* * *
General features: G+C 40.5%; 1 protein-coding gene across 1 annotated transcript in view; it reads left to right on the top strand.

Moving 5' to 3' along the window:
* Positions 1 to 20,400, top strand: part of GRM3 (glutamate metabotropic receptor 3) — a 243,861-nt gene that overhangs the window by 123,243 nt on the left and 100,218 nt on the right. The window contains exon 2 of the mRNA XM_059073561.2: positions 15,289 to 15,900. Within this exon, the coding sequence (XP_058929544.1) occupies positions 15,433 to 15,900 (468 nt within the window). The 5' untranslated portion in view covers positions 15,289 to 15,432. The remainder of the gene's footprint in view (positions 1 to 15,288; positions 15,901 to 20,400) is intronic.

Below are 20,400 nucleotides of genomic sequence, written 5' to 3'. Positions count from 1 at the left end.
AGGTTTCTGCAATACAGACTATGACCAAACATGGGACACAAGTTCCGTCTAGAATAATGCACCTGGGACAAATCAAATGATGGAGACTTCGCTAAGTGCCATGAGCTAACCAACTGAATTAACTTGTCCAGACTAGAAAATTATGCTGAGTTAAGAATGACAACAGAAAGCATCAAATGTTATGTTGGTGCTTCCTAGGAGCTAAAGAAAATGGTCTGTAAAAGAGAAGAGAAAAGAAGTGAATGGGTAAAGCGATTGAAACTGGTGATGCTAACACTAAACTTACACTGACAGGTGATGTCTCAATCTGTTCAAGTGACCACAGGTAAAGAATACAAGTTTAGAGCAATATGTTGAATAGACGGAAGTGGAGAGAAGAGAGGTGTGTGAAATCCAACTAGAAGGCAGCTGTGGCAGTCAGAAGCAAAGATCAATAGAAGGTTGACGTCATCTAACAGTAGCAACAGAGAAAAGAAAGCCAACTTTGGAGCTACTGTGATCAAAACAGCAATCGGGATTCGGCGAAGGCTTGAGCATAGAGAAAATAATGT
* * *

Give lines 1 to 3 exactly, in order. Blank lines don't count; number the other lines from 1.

General features: G+C 40.5%; 1 protein-coding gene across 1 annotated transcript in view; it reads left to right on the top strand.

Moving 5' to 3' along the window:
* Positions 1 to 20,400, top strand: part of GRM3 (glutamate metabotropic receptor 3) — a 243,861-nt gene that overhangs the window by 123,243 nt on the left and 100,218 nt on the right. The window contains exon 2 of the mRNA XM_059073561.2: positions 15,289 to 15,900. Within this exon, the coding sequence (XP_058929544.1) occupies positions 15,433 to 15,900 (468 nt within the window). The 5' untranslated portion in view covers positions 15,289 to 15,432. The remainder of the gene's footprint in view (positions 1 to 15,288; positions 15,901 to 20,400) is intronic.